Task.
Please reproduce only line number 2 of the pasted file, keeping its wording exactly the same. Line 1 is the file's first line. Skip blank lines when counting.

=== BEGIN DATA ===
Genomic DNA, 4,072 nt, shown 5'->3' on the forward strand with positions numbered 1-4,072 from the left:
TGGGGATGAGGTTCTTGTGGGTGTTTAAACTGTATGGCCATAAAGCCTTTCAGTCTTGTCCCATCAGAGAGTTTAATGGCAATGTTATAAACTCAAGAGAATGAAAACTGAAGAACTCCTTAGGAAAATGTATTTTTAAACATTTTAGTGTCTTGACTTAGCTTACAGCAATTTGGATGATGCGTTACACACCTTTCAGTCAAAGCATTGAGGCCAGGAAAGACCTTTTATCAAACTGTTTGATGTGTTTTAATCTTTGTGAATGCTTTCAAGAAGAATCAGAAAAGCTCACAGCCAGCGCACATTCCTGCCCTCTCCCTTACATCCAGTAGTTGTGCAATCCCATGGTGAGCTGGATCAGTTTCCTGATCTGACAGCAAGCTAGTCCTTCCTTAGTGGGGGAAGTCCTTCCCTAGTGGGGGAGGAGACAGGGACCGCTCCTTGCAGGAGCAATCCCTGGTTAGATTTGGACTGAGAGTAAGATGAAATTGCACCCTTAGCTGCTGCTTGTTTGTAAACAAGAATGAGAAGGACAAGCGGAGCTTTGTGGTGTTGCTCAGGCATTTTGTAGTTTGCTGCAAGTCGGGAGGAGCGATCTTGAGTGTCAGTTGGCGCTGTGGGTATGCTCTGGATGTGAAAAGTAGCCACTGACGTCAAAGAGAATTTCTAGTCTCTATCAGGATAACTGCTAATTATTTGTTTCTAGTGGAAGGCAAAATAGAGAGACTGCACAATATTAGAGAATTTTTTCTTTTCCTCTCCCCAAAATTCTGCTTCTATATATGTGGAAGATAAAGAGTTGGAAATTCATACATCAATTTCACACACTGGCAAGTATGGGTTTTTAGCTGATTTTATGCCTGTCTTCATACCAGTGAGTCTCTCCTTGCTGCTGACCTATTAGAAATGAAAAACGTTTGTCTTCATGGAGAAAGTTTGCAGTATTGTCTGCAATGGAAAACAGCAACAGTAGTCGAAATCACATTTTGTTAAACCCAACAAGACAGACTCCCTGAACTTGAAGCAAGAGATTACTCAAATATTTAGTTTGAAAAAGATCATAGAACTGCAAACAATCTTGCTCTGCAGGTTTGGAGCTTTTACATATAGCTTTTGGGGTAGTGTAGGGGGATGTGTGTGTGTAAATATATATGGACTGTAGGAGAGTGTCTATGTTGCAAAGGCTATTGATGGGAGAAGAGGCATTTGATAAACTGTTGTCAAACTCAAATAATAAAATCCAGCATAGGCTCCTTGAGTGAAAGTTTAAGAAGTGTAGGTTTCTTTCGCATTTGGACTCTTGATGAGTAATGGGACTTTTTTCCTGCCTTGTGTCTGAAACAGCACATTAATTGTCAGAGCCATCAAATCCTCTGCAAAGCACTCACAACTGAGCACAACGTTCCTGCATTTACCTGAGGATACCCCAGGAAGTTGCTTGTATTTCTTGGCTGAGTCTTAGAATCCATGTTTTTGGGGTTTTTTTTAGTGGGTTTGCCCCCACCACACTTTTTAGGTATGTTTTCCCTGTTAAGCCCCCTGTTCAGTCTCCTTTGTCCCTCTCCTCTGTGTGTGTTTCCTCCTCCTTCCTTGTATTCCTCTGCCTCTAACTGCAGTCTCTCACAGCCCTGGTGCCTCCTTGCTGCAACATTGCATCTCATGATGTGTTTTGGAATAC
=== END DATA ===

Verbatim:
TGGGGATGAGGTTCTTGTGGGTGTTTAAACTGTATGGCCATAAAGCCTTTCAGTCTTGTCCCATCAGAGAGTTTAATGGCAATGTTATAAACTCAAGAGAATGAAAACTGAAGAACTCCTTAGGAAAATGTATTTTTAAACATTTTAGTGTCTTGACTTAGCTTACAGCAATTTGGATGATGCGTTACACACCTTTCAGTCAAAGCATTGAGGCCAGGAAAGACCTTTTATCAAACTGTTTGATGTGTTTTAATCTTTGTGAATGCTTTCAAGAAGAATCAGAAAAGCTCACAGCCAGCGCACATTCCTGCCCTCTCCCTTACATCCAGTAGTTGTGCAATCCCATGGTGAGCTGGATCAGTTTCCTGATCTGACAGCAAGCTAGTCCTTCCTTAGTGGGGGAAGTCCTTCCCTAGTGGGGGAGGAGACAGGGACCGCTCCTTGCAGGAGCAATCCCTGGTTAGATTTGGACTGAGAGTAAGATGAAATTGCACCCTTAGCTGCTGCTTGTTTGTAAACAAGAATGAGAAGGACAAGCGGAGCTTTGTGGTGTTGCTCAGGCATTTTGTAGTTTGCTGCAAGTCGGGAGGAGCGATCTTGAGTGTCAGTTGGCGCTGTGGGTATGCTCTGGATGTGAAAAGTAGCCACTGACGTCAAAGAGAATTTCTAGTCTCTATCAGGATAACTGCTAATTATTTGTTTCTAGTGGAAGGCAAAATAGAGAGACTGCACAATATTAGAGAATTTTTTCTTTTCCTCTCCCCAAAATTCTGCTTCTATATATGTGGAAGATAAAGAGTTGGAAATTCATACATCAATTTCACACACTGGCAAGTATGGGTTTTTAGCTGATTTTATGCCTGTCTTCATACCAGTGAGTCTCTCCTTGCTGCTGACCTATTAGAAATGAAAAACGTTTGTCTTCATGGAGAAAGTTTGCAGTATTGTCTGCAATGGAAAACAGCAACAGTAGTCGAAATCACATTTTGTTAAACCCAACAAGACAGACTCCCTGAACTTGAAGCAAGAGATTACTCAAATATTTAGTTTGAAAAAGATCATAGAACTGCAAACAATCTTGCTCTGCAGGTTTGGAGCTTTTACATATAGCTTTTGGGGTAGTGTAGGGGGATGTGTGTGTGTAAATATATATGGACTGTAGGAGAGTGTCTATGTTGCAAAGGCTATTGATGGGAGAAGAGGCATTTGATAAACTGTTGTCAAACTCAAATAATAAAATCCAGCATAGGCTCCTTGAGTGAAAGTTTAAGAAGTGTAGGTTTCTTTCGCATTTGGACTCTTGATGAGTAATGGGACTTTTTTCCTGCCTTGTGTCTGAAACAGCACATTAATTGTCAGAGCCATCAAATCCTCTGCAAAGCACTCACAACTGAGCACAACGTTCCTGCATTTACCTGAGGATACCCCAGGAAGTTGCTTGTATTTCTTGGCTGAGTCTTAGAATCCATGTTTTTGGGGTTTTTTTTAGTGGGTTTGCCCCCACCACACTTTTTAGGTATGTTTTCCCTGTTAAGCCCCCTGTTCAGTCTCCTTTGTCCCTCTCCTCTGTGTGTGTTTCCTCCTCCTTCCTTGTATTCCTCTGCCTCTAACTGCAGTCTCTCACAGCCCTGGTGCCTCCTTGCTGCAACATTGCATCTCATGATGTGTTTTGGAATAC